Hundreds of thousands of people have returned to South Sudan since it became independent a year ago. We are working with our partner Caritas South Sudan and with local churches to support returnees as they rebuild their lives. We recruited local parish volunteers to help to build a transit camp in Juba, using tents and other resources provided by the International Organisation for Migration [IOM].
Gismala Gift, one of the volunteers, tells his story:
Our brothers and sisters in Khartoum have been suffering a lot. That’s why I make this sacrifice. We set up this camp with the International Organisation for Migration.
On the first day we offloaded huge poles from trucks. On the second day we constructed the tents. We sang as we made the tents. IOM would say, ‘Caritas, we need help here.’ And another group, ‘Caritas, come help here.’
On the third day they arrived. They feel they are welcome. We sang to them. Some of them cried because they are seeing South Sudan.
I did Arabic-English translation at the camp clinic. Many people had diarrhea, nosebleeds, cough, malaria. Some aren’t using their mosquito nets. We put up the mosquito nets for them.
We also cleared the ground, cutting the bushes. It was hard work. The day after, you’d wake up and your whole body would be in pain. But we love our brothers.
South Sudan: one year on>>
Please pray for peace in Sudan and South Sudan>>
CAFOD’s Rob Rees writes:
9 July 2012 will be the first birthday of the global family’s newest nation, the Republic of South Sudan. But what kind of party will they be having? Is there reason to have any party at all?
Pray for peace in Sudan and South Sudan>>
The Republic of South Sudan was born out of more than 40 years of conflict between the north and south of what had been Africa’s largest country. The colonial shortcut of trying to unite two regions which had vast historical and cultural differences left a legacy of bitterness and mistrust that proved to be irreconcilable.
The talks which concluded in 2005 with the Comprehensive Peace Agreement (CPA) included the option of a referendum on self-determination, a step embraced with open arms by Southern Sudanese. 98% of those who voted in the January 2011 elections opted for separation. Thus, just 6 months later, the new state came into being at a boisterous ceremony in Juba: flags were lowered and raised and promises of good neighbourliness pledged. Celebrations ensued across the whole of South Sudan – a vast, landlocked area where the majority of the population are dependent on agricultural and pastoral skills handed down though many generations. Continue reading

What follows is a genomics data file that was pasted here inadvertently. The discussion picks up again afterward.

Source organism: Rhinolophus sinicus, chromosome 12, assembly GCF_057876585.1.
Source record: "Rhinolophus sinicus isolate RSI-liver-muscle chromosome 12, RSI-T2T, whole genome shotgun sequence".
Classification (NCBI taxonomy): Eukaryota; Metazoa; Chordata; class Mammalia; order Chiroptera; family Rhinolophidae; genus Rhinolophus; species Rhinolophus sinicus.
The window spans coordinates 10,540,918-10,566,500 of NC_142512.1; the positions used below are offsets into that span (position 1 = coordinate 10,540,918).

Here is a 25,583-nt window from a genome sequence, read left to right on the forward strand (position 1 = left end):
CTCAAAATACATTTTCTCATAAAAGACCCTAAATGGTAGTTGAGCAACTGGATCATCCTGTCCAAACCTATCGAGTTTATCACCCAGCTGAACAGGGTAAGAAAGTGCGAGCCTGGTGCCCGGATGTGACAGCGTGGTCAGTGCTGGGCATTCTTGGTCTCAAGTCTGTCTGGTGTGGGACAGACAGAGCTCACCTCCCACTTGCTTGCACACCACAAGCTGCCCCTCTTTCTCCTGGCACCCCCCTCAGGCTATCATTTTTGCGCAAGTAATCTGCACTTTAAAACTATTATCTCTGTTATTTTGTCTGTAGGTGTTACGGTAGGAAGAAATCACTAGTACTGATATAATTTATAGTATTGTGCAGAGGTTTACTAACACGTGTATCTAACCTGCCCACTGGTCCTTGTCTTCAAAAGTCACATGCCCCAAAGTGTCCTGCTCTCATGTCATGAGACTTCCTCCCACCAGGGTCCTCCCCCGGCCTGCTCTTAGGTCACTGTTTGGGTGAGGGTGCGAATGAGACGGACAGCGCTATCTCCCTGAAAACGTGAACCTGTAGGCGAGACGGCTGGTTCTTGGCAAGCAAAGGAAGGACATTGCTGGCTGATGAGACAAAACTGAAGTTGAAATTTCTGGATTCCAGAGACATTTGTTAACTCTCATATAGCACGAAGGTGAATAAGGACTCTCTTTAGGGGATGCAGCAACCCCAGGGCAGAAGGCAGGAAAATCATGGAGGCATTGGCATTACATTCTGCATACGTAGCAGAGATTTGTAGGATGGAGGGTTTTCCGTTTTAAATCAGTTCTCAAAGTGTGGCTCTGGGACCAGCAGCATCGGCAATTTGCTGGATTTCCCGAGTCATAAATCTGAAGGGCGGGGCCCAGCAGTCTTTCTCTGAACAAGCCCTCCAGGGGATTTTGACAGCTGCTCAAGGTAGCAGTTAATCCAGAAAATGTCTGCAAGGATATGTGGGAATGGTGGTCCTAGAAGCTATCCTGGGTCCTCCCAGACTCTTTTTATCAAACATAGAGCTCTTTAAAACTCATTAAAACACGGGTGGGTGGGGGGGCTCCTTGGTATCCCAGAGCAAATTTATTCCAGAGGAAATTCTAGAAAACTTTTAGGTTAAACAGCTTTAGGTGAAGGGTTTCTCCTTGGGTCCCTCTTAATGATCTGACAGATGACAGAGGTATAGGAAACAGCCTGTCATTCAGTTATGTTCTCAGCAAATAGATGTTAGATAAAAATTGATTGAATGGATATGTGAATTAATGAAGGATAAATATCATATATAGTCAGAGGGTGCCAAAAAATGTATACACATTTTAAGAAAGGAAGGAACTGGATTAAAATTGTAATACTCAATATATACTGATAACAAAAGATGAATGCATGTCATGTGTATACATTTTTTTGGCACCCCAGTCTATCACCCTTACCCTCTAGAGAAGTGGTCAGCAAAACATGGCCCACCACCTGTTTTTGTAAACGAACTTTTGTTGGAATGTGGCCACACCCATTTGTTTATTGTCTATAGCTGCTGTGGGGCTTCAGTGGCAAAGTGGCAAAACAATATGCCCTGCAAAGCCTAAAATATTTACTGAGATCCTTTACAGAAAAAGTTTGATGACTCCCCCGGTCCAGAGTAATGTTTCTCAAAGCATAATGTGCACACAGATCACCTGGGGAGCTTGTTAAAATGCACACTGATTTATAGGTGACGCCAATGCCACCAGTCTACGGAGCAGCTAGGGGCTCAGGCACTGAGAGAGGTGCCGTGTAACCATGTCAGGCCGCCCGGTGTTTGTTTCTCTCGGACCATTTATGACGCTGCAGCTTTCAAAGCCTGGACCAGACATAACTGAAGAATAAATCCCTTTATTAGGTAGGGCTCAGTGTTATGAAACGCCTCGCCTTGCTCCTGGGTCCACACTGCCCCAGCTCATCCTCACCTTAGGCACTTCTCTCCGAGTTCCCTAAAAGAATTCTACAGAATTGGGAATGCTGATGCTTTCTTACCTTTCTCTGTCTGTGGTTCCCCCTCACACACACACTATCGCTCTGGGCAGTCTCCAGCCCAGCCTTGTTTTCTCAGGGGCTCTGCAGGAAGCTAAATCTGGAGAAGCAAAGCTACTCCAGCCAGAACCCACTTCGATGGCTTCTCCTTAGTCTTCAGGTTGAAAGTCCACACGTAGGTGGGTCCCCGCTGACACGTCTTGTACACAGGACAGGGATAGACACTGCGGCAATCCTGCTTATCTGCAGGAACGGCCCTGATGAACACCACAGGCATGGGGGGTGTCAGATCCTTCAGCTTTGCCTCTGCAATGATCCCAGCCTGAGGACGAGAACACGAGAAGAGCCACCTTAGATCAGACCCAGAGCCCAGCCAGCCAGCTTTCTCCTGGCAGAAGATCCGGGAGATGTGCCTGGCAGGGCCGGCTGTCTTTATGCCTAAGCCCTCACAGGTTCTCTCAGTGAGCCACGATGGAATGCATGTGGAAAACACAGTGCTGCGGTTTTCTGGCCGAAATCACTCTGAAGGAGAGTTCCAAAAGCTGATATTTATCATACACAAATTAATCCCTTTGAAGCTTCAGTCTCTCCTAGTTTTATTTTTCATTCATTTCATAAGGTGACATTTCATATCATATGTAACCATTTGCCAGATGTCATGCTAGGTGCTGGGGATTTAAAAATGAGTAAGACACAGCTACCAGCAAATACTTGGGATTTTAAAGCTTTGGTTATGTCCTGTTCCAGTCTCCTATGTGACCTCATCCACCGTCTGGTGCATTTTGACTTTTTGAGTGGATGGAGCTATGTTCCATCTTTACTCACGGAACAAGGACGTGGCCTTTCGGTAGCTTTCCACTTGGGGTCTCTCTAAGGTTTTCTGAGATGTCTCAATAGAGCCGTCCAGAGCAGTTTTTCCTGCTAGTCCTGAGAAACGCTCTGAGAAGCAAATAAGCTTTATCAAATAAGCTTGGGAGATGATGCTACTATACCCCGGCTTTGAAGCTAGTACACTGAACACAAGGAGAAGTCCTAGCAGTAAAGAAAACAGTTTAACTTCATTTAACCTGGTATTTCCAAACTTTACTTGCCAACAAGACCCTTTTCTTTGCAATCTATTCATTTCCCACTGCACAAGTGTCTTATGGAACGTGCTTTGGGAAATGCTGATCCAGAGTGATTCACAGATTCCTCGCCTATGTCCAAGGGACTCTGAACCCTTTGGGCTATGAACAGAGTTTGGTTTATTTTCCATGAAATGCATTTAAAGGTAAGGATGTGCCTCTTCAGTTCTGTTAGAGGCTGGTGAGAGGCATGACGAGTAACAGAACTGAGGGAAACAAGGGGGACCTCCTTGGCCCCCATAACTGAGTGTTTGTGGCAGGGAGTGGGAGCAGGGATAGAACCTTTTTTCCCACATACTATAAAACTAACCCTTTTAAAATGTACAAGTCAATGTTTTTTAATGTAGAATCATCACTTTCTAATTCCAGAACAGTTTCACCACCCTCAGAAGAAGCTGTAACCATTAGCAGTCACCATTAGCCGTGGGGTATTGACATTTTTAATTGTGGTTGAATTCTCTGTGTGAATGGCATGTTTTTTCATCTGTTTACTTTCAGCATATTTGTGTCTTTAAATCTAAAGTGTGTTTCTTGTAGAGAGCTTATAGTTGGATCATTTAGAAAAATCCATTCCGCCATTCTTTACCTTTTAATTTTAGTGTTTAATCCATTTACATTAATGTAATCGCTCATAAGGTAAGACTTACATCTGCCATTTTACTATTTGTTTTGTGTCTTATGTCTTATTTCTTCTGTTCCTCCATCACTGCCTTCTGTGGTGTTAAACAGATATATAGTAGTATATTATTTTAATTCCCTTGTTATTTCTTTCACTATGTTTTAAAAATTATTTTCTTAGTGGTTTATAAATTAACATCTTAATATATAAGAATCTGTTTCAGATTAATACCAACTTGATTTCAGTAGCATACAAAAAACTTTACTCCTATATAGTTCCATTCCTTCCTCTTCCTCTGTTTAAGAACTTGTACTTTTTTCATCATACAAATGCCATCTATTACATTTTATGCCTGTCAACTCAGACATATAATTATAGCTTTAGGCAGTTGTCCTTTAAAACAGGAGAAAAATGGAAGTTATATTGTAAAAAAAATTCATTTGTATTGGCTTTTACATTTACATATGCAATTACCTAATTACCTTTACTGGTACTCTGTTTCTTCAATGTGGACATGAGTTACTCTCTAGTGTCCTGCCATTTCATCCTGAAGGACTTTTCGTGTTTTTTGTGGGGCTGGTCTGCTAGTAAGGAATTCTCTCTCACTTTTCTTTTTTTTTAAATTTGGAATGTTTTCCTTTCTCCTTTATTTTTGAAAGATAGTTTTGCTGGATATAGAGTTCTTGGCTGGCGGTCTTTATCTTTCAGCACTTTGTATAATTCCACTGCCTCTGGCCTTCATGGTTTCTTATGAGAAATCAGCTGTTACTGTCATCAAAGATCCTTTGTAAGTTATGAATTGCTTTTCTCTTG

I think that 9 July 2011 will be a day to remember not only for South Sudanese people, but for everyone. I’m proud to say that on this day, South Sudan became the 193rd country in the world.
Please act and pray for peace for Sudan>>
Act and pray for the people of Sudan>>
There was not a dry eye in the house after a group of school children sang South Sudan’s new national anthem in full voice, in the small garden of the Catholic radio station, Radio Bhakita.
With right hands placed over their hearts, eyes fixed in the distance, they bellowed out: “Oh God, we praise and glorify you, for your grace on South Sudan. Land of great abundance, uphold us united in peace and harmony.”
It is not strange to see such hope shining in the eyes of the young. What is stranger after the decades of pain and heartbreak is to see the same hope in the eyes of generations past.
The mood has changed here in Juba, as if official permission has now been granted for people to truly believe that independence is real and is going to happen.
Archbishop Ignatius Kaigama of Jos, Nigeria
How do you sum-up such a vast country as Nigeria? The most populous in Africa with 150 million people and 400 ethnic groups, her borders holding together Muslims and Christians; the cities with their highways and clubs, versus the villages without water and electricity; the desperate poverty, despite the huge wealth generated by oil – it is a country of paradoxes.
At 52, I’m a proud child of my country’s independence. Some of my earliest memories of this were singing the anthem in school, and being given little green-white flags to wave at parades. I also remember being sent home to get mugs to be given free milk from the new independent government, because they wanted healthy and well-educated school children.
Filed under CAFOD, Nigeria